In 2011, when leader Phil Goff announced it as centrepiece of their tax policy, they were nearly wiped out of the game. That election, Labour gained only 27% of the vote as National surged above 47%.
MMP seemed to shield us from the talons this time. But it may not always go that way, particularly if this group can govern with the Greens alone, who are CGT friendly.
The most democratic line coming out of the debate — ‘No public mandate’. Taxing capital is un-Kiwi.
This is a country made up of historic and recent migrants looking for a better life. People who want to build up capital, have a stake in property and reach their potential.
Ownership, capital and property rights must remain sacrosanct. Otherwise we start looking like the countries we escaped from. Britain. Italy. China. India. South Africa.
These countries tax not just what you earn but what you own. So you never completely own it.
How to invest when capital is under threat
I favour global shares in good businesses that pay dividends.
Shares outside of New Zealand and Australia are one of the few areas the Tax Working Group put off limits, since there is already a regime in place known as Fair Dividend Rate (FDR). Essentially this means the most you will ever pay in total tax on international equities is 5% of the opening portfolio value at your marginal tax rate.
The Kiwi dollar has been weakening. There is uncertainty ahead with the prospect of yet lower interest rates and a capital gains tax. Unemployment has been rising with 10,000 more people unemployed last quarter. It’s getting harder to buy offshore currency.
One bright spot remains the UK and Europe — particularly for non-resident shareholders in CGT-free countries like New Zealand.
Brexit has weakened the pound, even against NZD. The euro also remains at a relative low point as the EU grapples with low rates of economic growth and government debt in certain member states.
National Grid [LSE:NG] offers an income stream with the prospect of some growth. The company is a bit like Vector but more diversified. It owns electricity and gas transmission assets in Britain and the US, reaching 10s of millions of customers.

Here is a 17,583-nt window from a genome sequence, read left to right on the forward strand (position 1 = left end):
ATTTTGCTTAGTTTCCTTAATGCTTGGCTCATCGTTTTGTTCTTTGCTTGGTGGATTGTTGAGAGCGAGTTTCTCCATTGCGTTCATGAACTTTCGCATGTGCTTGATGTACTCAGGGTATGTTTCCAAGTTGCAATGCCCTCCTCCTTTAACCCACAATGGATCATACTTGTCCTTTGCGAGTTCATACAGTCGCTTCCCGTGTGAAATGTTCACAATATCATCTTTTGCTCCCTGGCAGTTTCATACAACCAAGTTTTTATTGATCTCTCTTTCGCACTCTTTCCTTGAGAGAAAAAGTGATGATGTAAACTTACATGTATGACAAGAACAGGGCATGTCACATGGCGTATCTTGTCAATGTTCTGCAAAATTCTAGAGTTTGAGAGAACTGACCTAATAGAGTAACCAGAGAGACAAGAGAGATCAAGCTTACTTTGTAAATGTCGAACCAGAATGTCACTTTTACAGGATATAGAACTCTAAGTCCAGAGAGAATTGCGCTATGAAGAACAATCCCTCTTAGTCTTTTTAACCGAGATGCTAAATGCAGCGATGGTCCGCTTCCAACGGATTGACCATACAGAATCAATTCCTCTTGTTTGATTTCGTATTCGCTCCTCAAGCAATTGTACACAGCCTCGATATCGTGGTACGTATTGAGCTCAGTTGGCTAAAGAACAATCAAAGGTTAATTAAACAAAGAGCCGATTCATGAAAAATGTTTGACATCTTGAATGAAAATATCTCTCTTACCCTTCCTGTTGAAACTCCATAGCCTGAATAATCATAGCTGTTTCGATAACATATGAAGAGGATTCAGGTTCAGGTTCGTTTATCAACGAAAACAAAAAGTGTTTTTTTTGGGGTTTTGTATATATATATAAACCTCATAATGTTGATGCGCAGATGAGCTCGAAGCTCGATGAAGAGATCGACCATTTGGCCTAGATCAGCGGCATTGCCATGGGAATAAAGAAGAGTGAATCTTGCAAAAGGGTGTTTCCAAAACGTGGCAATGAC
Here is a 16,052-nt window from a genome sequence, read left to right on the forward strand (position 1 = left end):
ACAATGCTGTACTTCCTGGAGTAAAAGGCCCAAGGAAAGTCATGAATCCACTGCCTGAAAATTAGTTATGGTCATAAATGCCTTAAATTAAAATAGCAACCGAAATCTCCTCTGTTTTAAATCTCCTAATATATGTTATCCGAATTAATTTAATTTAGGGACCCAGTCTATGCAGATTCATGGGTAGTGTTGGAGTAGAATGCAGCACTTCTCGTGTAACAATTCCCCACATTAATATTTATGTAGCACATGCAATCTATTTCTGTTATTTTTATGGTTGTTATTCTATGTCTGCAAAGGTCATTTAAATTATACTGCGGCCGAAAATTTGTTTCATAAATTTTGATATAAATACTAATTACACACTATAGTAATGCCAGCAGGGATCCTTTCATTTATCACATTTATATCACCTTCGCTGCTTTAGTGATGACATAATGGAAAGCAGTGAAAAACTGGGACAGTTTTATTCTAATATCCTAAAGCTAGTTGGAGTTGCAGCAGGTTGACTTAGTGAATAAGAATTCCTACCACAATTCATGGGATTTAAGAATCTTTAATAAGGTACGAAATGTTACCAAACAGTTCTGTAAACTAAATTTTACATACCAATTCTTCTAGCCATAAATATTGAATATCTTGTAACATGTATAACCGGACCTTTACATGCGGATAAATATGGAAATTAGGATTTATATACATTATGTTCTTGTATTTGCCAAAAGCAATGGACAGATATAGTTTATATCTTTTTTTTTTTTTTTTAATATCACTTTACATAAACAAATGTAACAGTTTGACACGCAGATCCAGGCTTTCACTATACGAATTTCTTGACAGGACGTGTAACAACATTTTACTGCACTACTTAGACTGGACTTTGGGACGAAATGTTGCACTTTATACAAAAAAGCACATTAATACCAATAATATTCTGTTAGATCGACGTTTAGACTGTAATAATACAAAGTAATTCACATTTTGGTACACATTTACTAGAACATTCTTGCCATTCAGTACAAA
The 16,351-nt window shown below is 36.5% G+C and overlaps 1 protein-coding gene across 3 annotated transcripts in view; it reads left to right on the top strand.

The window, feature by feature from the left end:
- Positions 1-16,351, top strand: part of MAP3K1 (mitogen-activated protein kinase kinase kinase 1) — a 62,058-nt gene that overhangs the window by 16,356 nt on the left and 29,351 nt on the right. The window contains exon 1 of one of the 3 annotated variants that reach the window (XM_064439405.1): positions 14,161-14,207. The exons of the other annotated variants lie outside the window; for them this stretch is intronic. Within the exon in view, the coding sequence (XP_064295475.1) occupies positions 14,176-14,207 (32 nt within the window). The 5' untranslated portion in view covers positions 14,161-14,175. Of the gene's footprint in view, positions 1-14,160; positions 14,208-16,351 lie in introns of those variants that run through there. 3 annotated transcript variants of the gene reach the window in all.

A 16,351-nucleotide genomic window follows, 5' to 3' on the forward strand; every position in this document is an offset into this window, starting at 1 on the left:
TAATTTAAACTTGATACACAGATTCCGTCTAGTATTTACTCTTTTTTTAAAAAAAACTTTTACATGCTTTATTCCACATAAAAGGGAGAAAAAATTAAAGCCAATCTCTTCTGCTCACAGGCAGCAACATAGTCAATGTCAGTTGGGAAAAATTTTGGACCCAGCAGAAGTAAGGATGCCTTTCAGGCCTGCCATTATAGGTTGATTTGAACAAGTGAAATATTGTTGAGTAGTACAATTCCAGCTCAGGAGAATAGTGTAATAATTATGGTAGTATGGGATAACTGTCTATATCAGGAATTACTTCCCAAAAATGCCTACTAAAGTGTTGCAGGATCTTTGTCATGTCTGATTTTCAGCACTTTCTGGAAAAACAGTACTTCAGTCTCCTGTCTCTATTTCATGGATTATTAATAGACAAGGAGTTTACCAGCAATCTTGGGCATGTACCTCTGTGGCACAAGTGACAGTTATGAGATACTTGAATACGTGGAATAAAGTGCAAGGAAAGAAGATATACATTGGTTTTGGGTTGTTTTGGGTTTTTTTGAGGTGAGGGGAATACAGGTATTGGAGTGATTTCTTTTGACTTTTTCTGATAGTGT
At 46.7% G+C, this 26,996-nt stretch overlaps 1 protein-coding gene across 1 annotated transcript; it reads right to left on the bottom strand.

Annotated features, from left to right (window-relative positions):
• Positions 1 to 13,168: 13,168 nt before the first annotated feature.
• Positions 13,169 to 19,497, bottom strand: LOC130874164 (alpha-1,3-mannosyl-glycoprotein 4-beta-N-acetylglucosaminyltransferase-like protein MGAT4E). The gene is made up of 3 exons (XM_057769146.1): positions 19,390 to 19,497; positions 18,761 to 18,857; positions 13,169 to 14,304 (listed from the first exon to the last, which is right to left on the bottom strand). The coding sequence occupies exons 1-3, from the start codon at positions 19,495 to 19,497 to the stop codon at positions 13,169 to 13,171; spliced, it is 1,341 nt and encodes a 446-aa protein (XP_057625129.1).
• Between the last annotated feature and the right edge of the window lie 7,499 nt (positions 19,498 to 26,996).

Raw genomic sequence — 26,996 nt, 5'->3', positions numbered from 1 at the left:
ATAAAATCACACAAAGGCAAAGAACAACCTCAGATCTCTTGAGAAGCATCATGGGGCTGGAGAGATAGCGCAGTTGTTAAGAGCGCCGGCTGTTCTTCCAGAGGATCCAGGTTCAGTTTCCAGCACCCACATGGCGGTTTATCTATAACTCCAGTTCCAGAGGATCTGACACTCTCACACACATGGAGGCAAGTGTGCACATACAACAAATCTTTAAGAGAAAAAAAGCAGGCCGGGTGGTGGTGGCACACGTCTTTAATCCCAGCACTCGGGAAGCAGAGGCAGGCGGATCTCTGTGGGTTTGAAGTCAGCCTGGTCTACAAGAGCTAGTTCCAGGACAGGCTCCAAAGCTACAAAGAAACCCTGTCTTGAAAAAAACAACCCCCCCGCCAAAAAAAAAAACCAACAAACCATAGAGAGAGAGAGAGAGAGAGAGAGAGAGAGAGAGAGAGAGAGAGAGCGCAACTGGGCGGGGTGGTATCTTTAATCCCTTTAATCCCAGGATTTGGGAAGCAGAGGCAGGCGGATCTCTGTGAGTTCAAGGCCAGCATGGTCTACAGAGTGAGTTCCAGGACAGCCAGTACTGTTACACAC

The dividends look to be growing. For 2019 and 2020, you’re looking at projected dividend yields alone of 5.6% and 5.7% respectively.
Meanwhile the demand curve for electricity could snap upward. Burgeoning EVs increase demand on the grid. The UK population is growing, projected to reach 73 million people by 2041. More lights will be switched on.
The company also controls assets on the US Eastern Seaboard and is spreading further into Europe with its Nemo Link joint project, launched to create a power link between the UK and Belgium.
So if you’re happy to hold National Grid for the long-term, you could enjoy a healthy holding income and the prospect of tax-free growth. Something local investors in the UK will not enjoy. Unless they move to Jersey or New Zealand.
There’s one big risk which has been partly factored into the price. Jeremy Corbyn has threatened to privatise key UK infrastructure assets, particularly monopoly businesses.
However, this could be difficult in the case of National Grid, which contains offshore assets. In any case, there would need to be a buyout of the current shareholders at fair value, lest the government risk legal challenges from the many global institutional investors.
Brexit — deal or no deal.
CGT — a bad memory or just shelved for post-Winston.
Either way, solid assets like National Grid are always going to generate a global income stream you can own.
Analyst, Money Morning New Zealand
Simon Angelo owns shares in National Grid [LSE:NG] via wealth manager Vistafolio.